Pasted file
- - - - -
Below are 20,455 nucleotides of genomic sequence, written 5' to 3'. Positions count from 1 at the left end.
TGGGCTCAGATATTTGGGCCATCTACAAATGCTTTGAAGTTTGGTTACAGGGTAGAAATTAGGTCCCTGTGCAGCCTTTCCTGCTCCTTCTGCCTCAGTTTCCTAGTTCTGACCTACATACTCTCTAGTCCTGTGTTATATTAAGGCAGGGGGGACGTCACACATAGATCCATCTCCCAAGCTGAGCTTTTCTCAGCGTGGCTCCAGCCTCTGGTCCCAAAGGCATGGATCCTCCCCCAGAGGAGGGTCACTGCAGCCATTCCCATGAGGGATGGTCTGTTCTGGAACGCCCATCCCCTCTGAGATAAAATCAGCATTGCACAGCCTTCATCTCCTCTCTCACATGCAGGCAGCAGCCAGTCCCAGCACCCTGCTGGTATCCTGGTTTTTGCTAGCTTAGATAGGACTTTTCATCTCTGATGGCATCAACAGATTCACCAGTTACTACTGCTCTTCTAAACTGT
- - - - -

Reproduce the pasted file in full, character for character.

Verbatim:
Below are 20,455 nucleotides of genomic sequence, written 5' to 3'. Positions count from 1 at the left end.
TGGGCTCAGATATTTGGGCCATCTACAAATGCTTTGAAGTTTGGTTACAGGGTAGAAATTAGGTCCCTGTGCAGCCTTTCCTGCTCCTTCTGCCTCAGTTTCCTAGTTCTGACCTACATACTCTCTAGTCCTGTGTTATATTAAGGCAGGGGGGACGTCACACATAGATCCATCTCCCAAGCTGAGCTTTTCTCAGCGTGGCTCCAGCCTCTGGTCCCAAAGGCATGGATCCTCCCCCAGAGGAGGGTCACTGCAGCCATTCCCATGAGGGATGGTCTGTTCTGGAACGCCCATCCCCTCTGAGATAAAATCAGCATTGCACAGCCTTCATCTCCTCTCTCACATGCAGGCAGCAGCCAGTCCCAGCACCCTGCTGGTATCCTGGTTTTTGCTAGCTTAGATAGGACTTTTCATCTCTGATGGCATCAACAGATTCACCAGTTACTACTGCTCTTCTAAACTGT